Table of Contents

Handbook on the Politics of Regulation

Handbook on the Politics of Regulation

Elgar original reference

Edited by David Levi-Faur

This unique Handbook offers the most up-to-date and comprehensive, state-of-the-art reviews of the politics of regulation. It presents and discusses the core theories and concepts of regulation in response to the rise of the regulatory state and regulatory capitalism, and in the context of the ‘golden age of regulation’. Its eleven sections include forty-eight chapters covering issues as diverse and varied as: theories of regulation; historical perspectives on regulation; regulation of old and new media; risk regulation, enforcement and compliance; better regulation; civil regulation; European regulatory governance; and global regulation. As a whole, it provides an essential point of reference for all those working on the political, social, and economic aspects of regulation.

Chapter 9: Beyond the Logic of the Market: Toward an Institutional Analysis of Regulatory Reforms

Marc Allen Eisner

Subjects: economics and finance, political economy, politics and public policy, political economy, public policy, regulation and governance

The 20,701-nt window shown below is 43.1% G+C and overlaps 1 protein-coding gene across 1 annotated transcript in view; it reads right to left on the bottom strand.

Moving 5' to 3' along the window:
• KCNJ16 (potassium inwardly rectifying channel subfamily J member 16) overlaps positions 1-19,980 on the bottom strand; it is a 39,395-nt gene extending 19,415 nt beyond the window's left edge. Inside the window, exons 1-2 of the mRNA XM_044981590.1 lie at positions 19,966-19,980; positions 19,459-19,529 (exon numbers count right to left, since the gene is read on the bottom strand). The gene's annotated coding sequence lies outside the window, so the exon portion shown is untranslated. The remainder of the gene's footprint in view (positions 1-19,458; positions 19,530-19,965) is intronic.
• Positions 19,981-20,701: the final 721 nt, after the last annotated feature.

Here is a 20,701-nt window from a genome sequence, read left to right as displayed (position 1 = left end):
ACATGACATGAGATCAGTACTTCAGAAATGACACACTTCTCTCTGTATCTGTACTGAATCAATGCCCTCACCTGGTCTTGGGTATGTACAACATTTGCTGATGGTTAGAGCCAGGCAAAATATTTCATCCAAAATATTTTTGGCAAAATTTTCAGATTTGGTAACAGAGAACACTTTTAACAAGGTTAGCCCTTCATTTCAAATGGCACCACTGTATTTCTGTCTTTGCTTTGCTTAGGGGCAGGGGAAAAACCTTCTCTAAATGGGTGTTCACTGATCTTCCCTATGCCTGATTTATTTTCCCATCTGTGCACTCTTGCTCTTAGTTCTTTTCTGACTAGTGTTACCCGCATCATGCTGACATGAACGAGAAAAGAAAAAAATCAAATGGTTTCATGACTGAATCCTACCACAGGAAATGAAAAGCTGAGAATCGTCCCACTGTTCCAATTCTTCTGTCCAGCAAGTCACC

Marc Allen Eisner After nearly a century of regulatory expansion, the United States entered a period of regulatory reform in the mid-1970s. During the previous decade, the case for government regulation came under prolonged scrutiny. Academic analysts and activists from the consumer movement identified serious cases of regulatory failure and compiled case studies that reinforced earlier scholarly works on regulatory capture and life cycles (see Herring 1938; Huntington 1952; Bernstein 1955; Kolko 1963). The critique of regulation was not the sole property of the left. Chicago school economists were developing the economic theory of regulation, modeling regulation as a series of mutually beneficial exchanges between profit-maximizing firms and vote-maximizing legislators (see Stigler 1971). Despite the obvious ideological differences, there was a broad consensus that many regulations protected regulated interests, foisting the costs on to the public. As the arguments against regulation mounted, stagflation created a window of opportunity for policy change (see Derthick and Quirk 1985). Excessive regulation was linked – albeit often only rhetorically – to rising inflation, stagnant growth, and flailing competitiveness. Policymakers concluded that the costs of economic regulations often exceeded whatever benefits might be claimed. Deregulatory initiatives were successfully introduced in commercial banking, communications, and air and surface transportation. In some cases, these initiatives mandated the wholesale elimination of well-established regulatory agencies. When combined with the rejection of Keynesian demand management, the promotion of greater trade liberalization, and welfare reform, deregulation became one of the pillars of neoliberalism. If earlier policy regimes had vested authority in state institutions...

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